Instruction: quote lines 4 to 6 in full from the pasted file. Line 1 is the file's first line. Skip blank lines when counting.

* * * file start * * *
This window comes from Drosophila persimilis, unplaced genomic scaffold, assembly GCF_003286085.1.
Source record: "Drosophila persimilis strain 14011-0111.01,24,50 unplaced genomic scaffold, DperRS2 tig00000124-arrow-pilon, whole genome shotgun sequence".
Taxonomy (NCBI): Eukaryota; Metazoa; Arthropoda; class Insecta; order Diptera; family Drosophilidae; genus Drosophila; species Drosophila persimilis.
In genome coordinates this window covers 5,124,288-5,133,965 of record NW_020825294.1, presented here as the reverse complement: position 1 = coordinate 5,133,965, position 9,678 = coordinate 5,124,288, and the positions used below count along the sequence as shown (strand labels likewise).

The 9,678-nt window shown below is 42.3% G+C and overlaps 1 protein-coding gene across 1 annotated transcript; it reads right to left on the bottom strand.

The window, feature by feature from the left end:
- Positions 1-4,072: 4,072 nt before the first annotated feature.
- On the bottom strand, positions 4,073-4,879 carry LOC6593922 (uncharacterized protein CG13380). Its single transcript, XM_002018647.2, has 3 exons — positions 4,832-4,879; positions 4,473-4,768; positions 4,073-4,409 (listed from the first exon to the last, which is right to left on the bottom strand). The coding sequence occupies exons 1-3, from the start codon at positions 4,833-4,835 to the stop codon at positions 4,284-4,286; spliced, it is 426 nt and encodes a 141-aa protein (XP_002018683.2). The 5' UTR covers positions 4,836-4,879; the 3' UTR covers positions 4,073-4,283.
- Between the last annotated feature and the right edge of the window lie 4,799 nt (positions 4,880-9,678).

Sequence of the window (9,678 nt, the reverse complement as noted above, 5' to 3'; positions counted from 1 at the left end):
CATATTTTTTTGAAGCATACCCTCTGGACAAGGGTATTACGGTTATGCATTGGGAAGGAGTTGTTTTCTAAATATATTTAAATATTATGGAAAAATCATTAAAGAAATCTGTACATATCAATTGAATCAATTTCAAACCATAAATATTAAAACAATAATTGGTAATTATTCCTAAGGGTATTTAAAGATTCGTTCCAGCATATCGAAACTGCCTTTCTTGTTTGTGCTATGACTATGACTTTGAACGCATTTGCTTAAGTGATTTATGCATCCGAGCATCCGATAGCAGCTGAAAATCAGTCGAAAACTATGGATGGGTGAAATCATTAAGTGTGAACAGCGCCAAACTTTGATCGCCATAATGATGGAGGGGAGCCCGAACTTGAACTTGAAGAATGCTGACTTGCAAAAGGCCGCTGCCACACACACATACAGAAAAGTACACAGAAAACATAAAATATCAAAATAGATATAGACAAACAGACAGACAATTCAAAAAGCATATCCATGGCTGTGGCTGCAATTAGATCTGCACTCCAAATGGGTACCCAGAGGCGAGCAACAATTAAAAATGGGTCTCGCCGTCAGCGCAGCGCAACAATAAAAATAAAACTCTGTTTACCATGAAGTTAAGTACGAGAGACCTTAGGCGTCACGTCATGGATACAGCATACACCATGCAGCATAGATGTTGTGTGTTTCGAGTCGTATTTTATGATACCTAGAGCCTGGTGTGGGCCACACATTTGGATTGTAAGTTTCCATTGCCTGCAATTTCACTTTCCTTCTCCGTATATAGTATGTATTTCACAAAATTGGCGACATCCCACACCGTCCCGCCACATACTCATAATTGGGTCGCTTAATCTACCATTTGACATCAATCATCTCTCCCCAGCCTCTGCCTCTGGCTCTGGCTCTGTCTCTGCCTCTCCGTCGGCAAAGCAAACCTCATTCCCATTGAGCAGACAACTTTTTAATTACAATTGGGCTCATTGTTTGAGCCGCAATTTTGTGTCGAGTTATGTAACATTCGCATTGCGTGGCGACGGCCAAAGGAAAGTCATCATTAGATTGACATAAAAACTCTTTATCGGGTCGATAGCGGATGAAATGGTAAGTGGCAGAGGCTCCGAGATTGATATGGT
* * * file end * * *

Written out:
In genome coordinates this window covers 5,124,288-5,133,965 of record NW_020825294.1, presented here as the reverse complement: position 1 = coordinate 5,133,965, position 9,678 = coordinate 5,124,288, and the positions used below count along the sequence as shown (strand labels likewise).

The 9,678-nt window shown below is 42.3% G+C and overlaps 1 protein-coding gene across 1 annotated transcript; it reads right to left on the bottom strand.

The window, feature by feature from the left end: